The National Rainfall Index compares precipitation patterns and abnormalities on a continental scale. It was utilized to characterize precipitation patterns across Africa (Gommes and Petrassi, 1994). The index is calculated for each country by taking a national annual precipitation average weighted according to the long-term precipitation averages of all the individual stations. The country-size scale is designed to correlate with other countrywide statistics, especially agricultural production.

The RI allows comparisons to be made between years and between countries. RI is well correlated with national crop yields in Africa. Because it is weighted by annual rainfall, those stations in wetter areas of a country have a greater influence on the RI than stations in naturally drier areas. In many countries, especially in Africa, the wetter stations are also located in more agriculturally productive regions. RI has, therefore, a natural bias toward agriculture, and it is a useful tool where country-scale crop production is correlated with rainfall.

RI is independent of absolute amounts of rainfall, which may be localized, and allows general comparisons to be made regarding an entire country. The long-term record makes available a frequency distribution of RI values, which allows historical comparisons to be made, an analysis not possible with the percent of normal. Even if the record is not complete for an individual station, the RI can still be calculated without that station.

The RI may be less useful when looking at overall drought conditions and the hydrological, environmental, and social impacts resulting from drought.

Palmer Drought Severity Index (PDSI)

The Palmer Drought Severity Index measures abnormalities in the moisture supply (Table 5.5). The index developed by Palmer (Palmer, 1965) is based on the supply-and-demand concept of the water balance equation, taking into account several other factors in addition to precipitation deficit at specific locations. The objective of the Palmer Drought Severity Index was to provide a measurement of moisture conditions that were "standardized," so that comparisons using the index could be made between locations and between months.

The PDSI is essentially a meteorological drought index and is based on precipitation and temperature data and the locally available water content (AWC) of the soil (Karl and Knight, 1985). From the inputs, all the basic terms of the water balance equation can be determined, including evapotranspiration, soil recharge, runoff, and moisture loss from the surface layer.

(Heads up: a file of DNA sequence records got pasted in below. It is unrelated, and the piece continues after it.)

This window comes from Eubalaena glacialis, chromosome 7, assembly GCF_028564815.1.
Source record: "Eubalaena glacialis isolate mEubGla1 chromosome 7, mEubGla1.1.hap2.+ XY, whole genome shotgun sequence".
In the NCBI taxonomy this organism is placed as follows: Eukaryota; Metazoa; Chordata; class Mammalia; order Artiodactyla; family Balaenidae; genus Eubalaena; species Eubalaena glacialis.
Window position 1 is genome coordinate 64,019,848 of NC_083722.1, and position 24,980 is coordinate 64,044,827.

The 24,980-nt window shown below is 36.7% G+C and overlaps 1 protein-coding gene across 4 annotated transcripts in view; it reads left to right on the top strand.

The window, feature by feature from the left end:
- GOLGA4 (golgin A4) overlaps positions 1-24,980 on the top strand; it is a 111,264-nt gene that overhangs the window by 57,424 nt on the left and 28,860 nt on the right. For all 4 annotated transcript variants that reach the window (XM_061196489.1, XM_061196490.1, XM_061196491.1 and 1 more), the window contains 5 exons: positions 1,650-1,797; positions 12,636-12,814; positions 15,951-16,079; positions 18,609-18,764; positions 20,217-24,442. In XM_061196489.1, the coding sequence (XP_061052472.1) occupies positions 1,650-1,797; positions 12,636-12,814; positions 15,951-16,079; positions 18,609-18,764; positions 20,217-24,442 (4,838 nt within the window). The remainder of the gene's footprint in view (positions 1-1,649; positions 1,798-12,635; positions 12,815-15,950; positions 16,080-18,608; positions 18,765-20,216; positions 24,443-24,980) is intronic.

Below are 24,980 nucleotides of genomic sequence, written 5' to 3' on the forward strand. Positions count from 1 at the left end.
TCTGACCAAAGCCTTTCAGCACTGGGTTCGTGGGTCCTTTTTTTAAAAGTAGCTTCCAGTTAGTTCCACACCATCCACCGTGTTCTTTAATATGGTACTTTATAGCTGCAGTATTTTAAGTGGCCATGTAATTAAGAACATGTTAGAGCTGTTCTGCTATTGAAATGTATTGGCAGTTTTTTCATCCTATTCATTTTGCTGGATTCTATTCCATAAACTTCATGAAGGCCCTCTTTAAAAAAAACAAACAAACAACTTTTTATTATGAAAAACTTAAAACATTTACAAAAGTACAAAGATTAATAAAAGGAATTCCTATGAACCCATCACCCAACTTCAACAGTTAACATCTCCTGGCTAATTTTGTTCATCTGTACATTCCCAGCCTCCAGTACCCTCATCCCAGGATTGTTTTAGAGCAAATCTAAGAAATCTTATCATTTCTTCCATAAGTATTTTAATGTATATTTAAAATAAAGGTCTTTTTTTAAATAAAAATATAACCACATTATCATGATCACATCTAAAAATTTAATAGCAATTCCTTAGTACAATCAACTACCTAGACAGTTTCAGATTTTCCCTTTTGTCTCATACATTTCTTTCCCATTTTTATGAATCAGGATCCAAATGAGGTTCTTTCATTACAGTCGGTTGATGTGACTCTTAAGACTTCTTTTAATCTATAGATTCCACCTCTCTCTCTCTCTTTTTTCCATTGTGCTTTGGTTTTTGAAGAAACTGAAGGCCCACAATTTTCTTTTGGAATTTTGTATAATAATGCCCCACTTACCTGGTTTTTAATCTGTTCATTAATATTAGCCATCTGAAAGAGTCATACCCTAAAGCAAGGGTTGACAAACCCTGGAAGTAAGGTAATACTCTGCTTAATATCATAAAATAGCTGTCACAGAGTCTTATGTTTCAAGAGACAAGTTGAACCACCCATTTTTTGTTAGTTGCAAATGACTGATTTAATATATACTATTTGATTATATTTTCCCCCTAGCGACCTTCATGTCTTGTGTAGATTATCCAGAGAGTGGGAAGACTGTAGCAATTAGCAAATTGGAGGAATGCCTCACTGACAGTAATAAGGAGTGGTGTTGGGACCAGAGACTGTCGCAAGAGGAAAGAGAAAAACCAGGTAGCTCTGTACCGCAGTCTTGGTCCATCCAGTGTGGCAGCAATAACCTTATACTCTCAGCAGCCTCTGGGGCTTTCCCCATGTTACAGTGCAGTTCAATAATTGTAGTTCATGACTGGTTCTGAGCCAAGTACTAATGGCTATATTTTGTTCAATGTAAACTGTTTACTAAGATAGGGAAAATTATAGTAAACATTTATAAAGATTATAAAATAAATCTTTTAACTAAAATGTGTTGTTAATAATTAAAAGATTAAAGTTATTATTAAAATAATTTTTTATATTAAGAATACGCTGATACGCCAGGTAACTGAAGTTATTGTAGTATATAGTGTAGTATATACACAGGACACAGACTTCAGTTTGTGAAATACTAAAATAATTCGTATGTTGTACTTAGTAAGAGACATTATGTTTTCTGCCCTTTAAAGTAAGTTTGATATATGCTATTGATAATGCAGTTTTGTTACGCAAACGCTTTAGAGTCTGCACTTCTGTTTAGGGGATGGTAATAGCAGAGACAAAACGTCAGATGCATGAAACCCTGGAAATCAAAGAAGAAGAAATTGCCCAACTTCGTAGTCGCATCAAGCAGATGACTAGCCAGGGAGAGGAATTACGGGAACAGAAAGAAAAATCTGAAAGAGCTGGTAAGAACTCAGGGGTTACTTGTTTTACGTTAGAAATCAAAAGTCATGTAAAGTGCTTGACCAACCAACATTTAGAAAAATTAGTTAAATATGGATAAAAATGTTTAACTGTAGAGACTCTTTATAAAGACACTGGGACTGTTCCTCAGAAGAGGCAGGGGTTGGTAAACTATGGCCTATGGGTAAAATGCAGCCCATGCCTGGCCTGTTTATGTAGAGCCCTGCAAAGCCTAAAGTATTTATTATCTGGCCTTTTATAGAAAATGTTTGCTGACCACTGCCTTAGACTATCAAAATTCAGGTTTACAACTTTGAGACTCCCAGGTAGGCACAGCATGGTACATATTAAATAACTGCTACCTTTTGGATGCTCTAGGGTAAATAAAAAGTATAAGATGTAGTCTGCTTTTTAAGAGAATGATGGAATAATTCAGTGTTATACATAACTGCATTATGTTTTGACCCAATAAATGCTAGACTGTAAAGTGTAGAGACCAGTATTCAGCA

The Palmer Index has been widely used for a variety of applications across the United States. It is most effective in measuring impacts sensitive to soil moisture conditions, such as agriculture. It has also been useful as a drought-monitoring tool and has been used as an indicator on which to base the start or end of drought contingency plans. The index is popular because it provides decision makers with (1) a measurement of the abnormality of recent weather for a region; (2) an opportunity to place current conditions in a historical perspective; and (3) spatial and temporal representations of historical droughts.

TABLE 5.5. Palmer Drought Severity Index classifications for dry and wet periods

Index value


-4.00 or less -3.00 to-3.99 -2.00 to-2.99 -1.00 to -1.99 -0.50 to-0.99 0.49 to-0.49 0.50 to 0.99 1.00 to 1.99 2.00 to 2.99 3.00 to 3.99 4.00 or more

Extreme drought Severe drought Moderate drought Mild drought Incipient dry spell Near normal Incipient wet spell Slightly wet Moderately wet Very wet Extremely wet

Along with its merits, the Palmer Index also has drawbacks (Alley, 1984; Karl and Knight, 1985):

1. The values quantifying the intensity of a drought and signaling the beginning and end of a drought or wet spell are arbitrarily selected.

2. The Palmer Index is sensitive to the AWC of a soil type. Applying the index for a climate division may be too general.